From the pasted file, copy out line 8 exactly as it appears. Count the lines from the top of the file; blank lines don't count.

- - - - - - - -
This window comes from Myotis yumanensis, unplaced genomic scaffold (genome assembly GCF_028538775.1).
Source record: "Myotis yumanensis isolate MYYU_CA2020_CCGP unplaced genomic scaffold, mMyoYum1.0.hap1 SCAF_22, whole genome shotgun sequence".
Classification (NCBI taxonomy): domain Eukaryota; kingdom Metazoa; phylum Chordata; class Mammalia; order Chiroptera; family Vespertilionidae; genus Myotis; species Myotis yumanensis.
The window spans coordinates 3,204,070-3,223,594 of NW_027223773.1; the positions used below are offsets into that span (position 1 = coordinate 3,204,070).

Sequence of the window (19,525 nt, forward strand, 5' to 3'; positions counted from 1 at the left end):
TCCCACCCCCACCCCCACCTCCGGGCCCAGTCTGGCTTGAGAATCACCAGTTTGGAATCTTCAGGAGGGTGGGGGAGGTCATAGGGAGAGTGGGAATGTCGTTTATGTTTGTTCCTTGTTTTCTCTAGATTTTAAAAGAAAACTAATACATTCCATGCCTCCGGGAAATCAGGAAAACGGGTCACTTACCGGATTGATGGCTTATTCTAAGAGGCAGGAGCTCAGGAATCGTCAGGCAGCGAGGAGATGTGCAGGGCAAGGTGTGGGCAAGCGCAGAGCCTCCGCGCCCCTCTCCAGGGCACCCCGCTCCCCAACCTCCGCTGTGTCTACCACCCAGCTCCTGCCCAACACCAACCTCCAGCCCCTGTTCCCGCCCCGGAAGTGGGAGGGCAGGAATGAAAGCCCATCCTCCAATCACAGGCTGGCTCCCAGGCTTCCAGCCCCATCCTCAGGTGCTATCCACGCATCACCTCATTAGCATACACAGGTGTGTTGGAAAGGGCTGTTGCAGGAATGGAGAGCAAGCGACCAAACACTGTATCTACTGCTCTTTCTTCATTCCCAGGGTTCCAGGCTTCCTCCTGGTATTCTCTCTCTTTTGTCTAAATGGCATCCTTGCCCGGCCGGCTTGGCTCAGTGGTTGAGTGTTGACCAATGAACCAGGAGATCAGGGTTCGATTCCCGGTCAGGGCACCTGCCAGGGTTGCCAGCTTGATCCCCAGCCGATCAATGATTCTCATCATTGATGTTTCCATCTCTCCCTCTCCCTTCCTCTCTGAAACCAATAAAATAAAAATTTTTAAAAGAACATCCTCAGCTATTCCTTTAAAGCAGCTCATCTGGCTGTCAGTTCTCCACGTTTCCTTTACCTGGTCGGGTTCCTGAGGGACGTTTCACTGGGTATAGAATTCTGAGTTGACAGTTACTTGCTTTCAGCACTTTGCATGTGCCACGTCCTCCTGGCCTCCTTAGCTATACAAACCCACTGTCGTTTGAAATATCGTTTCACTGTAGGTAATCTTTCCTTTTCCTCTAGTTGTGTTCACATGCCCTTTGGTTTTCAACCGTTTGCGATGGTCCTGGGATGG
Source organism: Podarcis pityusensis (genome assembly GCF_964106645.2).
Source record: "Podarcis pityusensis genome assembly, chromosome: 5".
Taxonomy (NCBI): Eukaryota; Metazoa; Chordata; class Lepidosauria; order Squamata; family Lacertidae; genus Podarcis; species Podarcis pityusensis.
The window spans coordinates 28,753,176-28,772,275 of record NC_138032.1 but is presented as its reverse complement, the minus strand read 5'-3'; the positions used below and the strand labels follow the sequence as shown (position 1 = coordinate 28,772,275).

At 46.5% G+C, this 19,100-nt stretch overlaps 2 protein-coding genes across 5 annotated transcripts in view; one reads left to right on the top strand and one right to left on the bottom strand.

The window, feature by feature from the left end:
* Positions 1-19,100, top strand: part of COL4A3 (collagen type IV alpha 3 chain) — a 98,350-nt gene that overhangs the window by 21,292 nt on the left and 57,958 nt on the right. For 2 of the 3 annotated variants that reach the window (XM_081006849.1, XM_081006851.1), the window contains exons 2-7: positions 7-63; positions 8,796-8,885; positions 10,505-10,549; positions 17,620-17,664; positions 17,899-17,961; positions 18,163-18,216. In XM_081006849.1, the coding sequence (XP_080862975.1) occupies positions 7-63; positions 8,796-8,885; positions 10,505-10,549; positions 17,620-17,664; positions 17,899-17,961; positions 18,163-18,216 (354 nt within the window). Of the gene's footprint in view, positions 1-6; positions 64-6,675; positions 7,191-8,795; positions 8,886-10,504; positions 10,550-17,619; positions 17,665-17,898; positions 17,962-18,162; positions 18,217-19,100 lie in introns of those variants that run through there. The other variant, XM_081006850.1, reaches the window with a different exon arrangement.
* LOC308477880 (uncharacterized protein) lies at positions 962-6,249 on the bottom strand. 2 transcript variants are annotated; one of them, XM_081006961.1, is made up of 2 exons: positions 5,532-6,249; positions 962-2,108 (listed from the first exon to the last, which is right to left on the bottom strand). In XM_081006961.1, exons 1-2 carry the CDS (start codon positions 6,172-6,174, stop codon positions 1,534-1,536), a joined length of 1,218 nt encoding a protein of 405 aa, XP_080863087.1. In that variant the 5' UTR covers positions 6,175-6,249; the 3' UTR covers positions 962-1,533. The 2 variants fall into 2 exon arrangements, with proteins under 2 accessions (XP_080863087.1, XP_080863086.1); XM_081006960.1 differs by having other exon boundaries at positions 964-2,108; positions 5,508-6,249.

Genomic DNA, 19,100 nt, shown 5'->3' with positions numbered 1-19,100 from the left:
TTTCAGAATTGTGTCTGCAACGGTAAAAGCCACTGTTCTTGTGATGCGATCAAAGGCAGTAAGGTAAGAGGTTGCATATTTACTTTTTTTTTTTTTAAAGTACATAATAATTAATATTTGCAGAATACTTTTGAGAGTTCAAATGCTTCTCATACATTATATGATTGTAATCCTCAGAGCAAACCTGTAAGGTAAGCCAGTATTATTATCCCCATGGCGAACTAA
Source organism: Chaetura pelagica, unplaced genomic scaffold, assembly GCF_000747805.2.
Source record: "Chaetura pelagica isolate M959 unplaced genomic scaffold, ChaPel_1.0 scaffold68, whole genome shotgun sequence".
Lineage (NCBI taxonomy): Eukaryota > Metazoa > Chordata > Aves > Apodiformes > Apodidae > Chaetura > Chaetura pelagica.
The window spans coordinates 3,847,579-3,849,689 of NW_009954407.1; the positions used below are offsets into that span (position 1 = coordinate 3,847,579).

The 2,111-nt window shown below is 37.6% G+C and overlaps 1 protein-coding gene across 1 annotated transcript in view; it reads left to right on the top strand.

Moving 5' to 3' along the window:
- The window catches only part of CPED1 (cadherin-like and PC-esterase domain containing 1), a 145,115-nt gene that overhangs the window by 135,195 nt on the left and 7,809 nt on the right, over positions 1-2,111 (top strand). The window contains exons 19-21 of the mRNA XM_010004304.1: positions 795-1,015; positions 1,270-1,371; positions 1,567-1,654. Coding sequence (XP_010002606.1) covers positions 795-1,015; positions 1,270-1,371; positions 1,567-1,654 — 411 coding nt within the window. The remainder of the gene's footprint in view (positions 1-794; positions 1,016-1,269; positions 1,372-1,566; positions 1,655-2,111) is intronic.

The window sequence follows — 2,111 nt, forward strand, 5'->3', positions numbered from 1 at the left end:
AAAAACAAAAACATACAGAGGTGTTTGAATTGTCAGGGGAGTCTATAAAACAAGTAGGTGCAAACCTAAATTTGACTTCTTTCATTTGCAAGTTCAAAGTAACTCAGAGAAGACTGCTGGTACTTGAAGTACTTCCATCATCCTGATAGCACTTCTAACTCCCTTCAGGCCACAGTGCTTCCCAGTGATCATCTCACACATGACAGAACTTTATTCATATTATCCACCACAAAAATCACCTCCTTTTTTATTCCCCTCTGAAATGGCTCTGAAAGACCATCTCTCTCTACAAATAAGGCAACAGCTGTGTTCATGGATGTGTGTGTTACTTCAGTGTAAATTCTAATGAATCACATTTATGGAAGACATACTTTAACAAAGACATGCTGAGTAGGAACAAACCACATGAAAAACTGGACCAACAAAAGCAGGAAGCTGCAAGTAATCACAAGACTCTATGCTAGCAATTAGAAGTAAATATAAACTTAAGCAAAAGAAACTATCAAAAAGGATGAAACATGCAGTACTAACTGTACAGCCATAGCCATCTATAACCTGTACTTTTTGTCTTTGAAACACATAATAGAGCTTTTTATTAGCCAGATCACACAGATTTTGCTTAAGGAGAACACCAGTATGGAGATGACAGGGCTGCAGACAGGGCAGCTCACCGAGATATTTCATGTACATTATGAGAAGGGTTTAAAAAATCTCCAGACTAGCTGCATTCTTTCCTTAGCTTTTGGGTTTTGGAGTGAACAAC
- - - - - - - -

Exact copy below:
Source record: "Podarcis pityusensis genome assembly, chromosome: 5".